Politicians like to talk about creating jobs and slashing wasteful spending, but many of them forget their party's talking points when they are introducing bills and voting. The wind and solar industries have created far more growth than the coal industry in the last several years, and this is expected to continue. The growth potential by 2020 of renewable energy jobs is twice that of fossil fuels.

 

In the states for 14 of the 15 districts covered in “Polluting Democracy” there are more jobs in wind and solar than in coal-fired power. Representatives Jason Altmire (D-PA) and Mark Critz (D-PA) might consider joining the House Sustainable Energy and Environment Caucus (SEEC) since in Pennsylvania there are twice as many people employed in wind and solar than in coal-fired electricity.

 

Like Altmire and Critz, Jerry Costello (D-IL) is a member of the Congressional Coal Caucus. Meanwhile, Illinois employs triple the number of people in wind and solar power compared with coal-fired power plants. In Missouri, there are about as many jobs in coal-fired power as in wind and solar. Rep. Russ Carnahan (D-MO) has just as many coal-fired power plants in his district as Rep. Jo Ann Emerson (R-MO). Carnahan is a member of SEEC, while Emerson is in the coal caucus.

 

Wind and solar energy don't release toxic mercury like burning coal does, while mercury is among the many pollutants causing a variety of costs on the order of hundreds of billions of dollars per year. Coal costs just from mercury pollution, due to cardiovascular disease, mental retardation and lost productivity, are as high as $29,312,500,000 per year.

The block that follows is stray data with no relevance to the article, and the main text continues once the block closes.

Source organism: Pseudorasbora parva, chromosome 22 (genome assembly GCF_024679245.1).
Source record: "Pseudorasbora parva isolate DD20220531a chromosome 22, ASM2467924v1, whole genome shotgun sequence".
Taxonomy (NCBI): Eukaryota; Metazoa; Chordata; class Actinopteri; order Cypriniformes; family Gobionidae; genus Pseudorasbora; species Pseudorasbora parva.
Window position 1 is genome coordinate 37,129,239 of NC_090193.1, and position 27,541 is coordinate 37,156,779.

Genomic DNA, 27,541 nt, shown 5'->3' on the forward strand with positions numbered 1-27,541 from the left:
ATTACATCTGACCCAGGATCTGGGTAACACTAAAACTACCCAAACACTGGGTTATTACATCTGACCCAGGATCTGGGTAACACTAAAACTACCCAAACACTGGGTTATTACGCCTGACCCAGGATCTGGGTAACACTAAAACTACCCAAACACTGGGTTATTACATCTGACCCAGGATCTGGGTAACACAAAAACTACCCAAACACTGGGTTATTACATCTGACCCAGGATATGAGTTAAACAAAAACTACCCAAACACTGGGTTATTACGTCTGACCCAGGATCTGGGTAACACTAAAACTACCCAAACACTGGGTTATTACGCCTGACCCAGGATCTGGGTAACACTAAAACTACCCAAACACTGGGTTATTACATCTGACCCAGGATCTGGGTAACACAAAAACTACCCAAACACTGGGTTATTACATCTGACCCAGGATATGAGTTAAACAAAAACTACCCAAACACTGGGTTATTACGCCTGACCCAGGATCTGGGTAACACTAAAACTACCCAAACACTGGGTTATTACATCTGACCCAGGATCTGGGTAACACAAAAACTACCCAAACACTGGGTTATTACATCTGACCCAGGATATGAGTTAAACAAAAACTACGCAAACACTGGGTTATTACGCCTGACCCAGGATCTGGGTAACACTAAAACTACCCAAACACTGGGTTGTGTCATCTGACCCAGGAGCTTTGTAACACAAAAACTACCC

The coal industry in the United States has unjustified pull on the levers of democracy. It is nothing new that polluters choose to invest in stopping public health policy instead of investing in pollution controls. But every year a new group of at least 34,000 people die and hundreds of thousands of other people get sick from pollution caused by burning coal in America.

 

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Report Describes How Energy Companies Bought EPA Officials

  • Posted on: 24 September 2010
  • By: JesseColeman

John Pemberton, a former EPA official now in the employ of Southern Company.

Gulf Oil Slick makes Climate Negotiations Slippery says Utility Exec. (Webside 126)

A report by Public Citizen entitled EPA’s Smoke Screen details how Congress was given false information while campaign contributions and political connections gutted a key Clean Air rule.  The Report mentions John Pemberton, a former EPA Chief of Staff who went to work for Southern Company just one week after his office ruled in favor of relaxing pollution controls on the energy company.  The ruling effectively repealed the Clean Air Act's "new source review," which requires companies to install modern pollution control technologies in new plants and in old plants when they make modifications that significantly increase pollution.